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Federal Agents Investigate Whistle-Blower Agency


It's MORNING EDITION from NPR News. Good morning. I'm Steve Inskeep.

At a key government agency in Washington, the investigator is now the investigated. His name is Scott Bloch. He's special counsel assigned to pursue whistleblower allegations. And then yesterday, FBI agents showed up at his office and at his home. They're exploring whether he abused his authority and politicized his office.

NPR's Ari Shapiro has more.

ARI SHAPIRO: It seemed like a normal day when people showed up for work. Then around 10:30, some unexpected visitors arrived. Jim Mitchell is the Office of Special Counsel's Communications director.

Mr. JIM MITCHELL (Director, Office of Special Counsel): About 20 agents of the FBI and investigators of the Office of Personnel Management Inspector General streamed into the office.

SHAPIRO: The agents had a search warrant that said obstruction of justice, according to sources. They escorted Special Counsel Scott Bloch from his office. At the same time, agents searched Bloch's northern Virginia home.

At 11:00 a.m., OSC employees got a message telling them to log off their computers because the server was shutting down. Everyone went offline, which left people with nothing to do but gossip.

Attorney Debra Katz represents a group of OSC employees with complaints against Bloch. She says her clients described the office as pandemonium.

Ms. DEBRA KATZ (Attorney): Obviously, it's very unsettling to begin the day and have the FBI show up and seize computer files and computers and documents. But I think that there has been a general concern from people in that office that Mr. Bloch has engaged in criminal misconduct, and he needs to answer for it.

SHAPIRO: Bloch's lawyers wouldn't comment.

The Office of Personnel Management's inspector general has been investigating him for more than two years, but this was the first indication of FBI involvement in the case.

Sources say a Washington grand jury issued subpoenas yesterday. At least three ordered current OSC employees to testify before a grand jury.

OSC spokesman Jim Mitchell says agents spent all day at the special counsel's office.

Mr. MITCHELL: They left here in late afternoon with boxes full of files and materials and that they had taken from here.

SHAPIRO: officials in Texas and Washington told NPR there were search warrants for the OSC field office in Dallas, too. But spokesman Mitchell said there was no raid in Dallas.

Scott Bloch has been a controversial figure since he started as special counsel in 2004. Early on, he decided not to investigate claims by people who said they were fired for being gay. Then some of his colleagues accused him of retaliating against people who he considered enemies. The complaints accumulated. His critics said he hired personal and political allies and dismissed stacks of whistleblower complaints without reason.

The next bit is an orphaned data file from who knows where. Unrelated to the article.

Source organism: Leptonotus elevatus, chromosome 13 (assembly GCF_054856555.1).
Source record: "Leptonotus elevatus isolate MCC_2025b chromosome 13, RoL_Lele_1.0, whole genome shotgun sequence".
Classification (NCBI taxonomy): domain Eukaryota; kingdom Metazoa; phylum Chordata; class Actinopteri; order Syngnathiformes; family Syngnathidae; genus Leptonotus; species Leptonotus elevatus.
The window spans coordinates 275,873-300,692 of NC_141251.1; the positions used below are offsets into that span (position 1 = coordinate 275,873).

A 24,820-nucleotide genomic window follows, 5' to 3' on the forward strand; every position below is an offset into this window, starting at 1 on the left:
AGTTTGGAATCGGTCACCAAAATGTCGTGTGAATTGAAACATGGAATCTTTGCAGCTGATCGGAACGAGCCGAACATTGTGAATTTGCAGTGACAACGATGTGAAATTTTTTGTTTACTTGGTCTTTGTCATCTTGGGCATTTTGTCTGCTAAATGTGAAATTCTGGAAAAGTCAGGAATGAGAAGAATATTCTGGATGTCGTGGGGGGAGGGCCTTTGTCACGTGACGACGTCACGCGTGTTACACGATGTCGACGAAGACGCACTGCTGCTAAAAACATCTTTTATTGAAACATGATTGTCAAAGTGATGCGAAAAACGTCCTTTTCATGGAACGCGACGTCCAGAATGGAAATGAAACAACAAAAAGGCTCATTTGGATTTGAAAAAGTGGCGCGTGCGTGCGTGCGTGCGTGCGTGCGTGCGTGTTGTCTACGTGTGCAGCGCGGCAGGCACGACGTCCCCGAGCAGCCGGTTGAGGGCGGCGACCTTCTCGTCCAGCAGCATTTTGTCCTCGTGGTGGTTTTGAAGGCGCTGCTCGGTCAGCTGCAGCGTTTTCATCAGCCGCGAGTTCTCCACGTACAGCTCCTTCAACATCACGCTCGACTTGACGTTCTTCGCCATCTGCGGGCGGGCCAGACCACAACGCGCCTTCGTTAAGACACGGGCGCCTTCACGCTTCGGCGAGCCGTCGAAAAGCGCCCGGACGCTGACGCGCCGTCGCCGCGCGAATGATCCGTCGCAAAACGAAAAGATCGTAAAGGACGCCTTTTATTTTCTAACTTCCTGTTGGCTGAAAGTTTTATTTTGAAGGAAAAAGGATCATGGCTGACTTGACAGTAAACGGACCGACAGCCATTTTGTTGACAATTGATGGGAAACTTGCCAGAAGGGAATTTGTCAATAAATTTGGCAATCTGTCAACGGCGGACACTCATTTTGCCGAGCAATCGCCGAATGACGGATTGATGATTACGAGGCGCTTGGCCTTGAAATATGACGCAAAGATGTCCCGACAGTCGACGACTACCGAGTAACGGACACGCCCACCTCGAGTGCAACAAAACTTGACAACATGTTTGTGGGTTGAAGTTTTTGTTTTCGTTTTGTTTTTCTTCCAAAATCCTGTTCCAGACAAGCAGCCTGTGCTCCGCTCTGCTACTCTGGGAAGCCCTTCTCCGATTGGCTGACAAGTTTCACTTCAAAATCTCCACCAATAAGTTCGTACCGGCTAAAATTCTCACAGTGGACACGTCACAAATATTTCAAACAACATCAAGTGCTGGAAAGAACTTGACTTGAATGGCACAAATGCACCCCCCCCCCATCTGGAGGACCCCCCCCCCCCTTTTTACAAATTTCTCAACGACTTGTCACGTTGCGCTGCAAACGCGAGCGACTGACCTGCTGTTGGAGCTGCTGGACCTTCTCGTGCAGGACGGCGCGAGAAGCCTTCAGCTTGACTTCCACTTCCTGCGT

In 2005, the White House asked the Office of Personnel Management to look into the allegations. As the investigation continued, Bloch hired the firm Geeks On Call to scrub his computer. He said it was to get rid of a virus and save evidence. But investigators suspect Bloch may have been trying to eliminate evidence.

Josh Berman used to work in the Justice Department's Public Integrity section, and now he's a defense lawyer. He says the government has lots of low-key, informal ways of getting information from a place like OSC. They could've asked for information or issued a subpoena for it.

Mr. JOSH BERMAN (Defense attorney): But when you show up with a large number of armed FBI agents at home, at multiple offices simultaneously, that's relatively heavy handed and sending a very strong message.

SHAPIRO: Berman says the message is that investigators were afraid documents would be destroyed if they used a lighter touch.

Bloch has not been charged with any crime. Still, attorney Katz describes yesterday's developments as long overdue.

Ms. KATZ: I am very glad to see that the FBI is taking these issues seriously, including obstruction of justice and destruction of documents. But the question now is, what is President Bush going to do?

SHAPIRO: For years, the country's major whistleblower groups have called on President Bush to fire Bloch. When asked whether the president has any reaction to yesterday's events, a White House spokesman said we are not commenting on that.

Ari Shapiro, NPR News, Washington. Transcript provided by NPR, Copyright NPR.

NPR transcripts are created on a rush deadline by an NPR contractor. This text may not be in its final form and may be updated or revised in the future. Accuracy and availability may vary. The authoritative record of NPR’s programming is the audio record.

Ari Shapiro has been one of the hosts of All Things Considered, NPR's award-winning afternoon newsmagazine, since 2015. During his first two years on the program, listenership to All Things Considered grew at an unprecedented rate, with more people tuning in during a typical quarter-hour than any other program on the radio.

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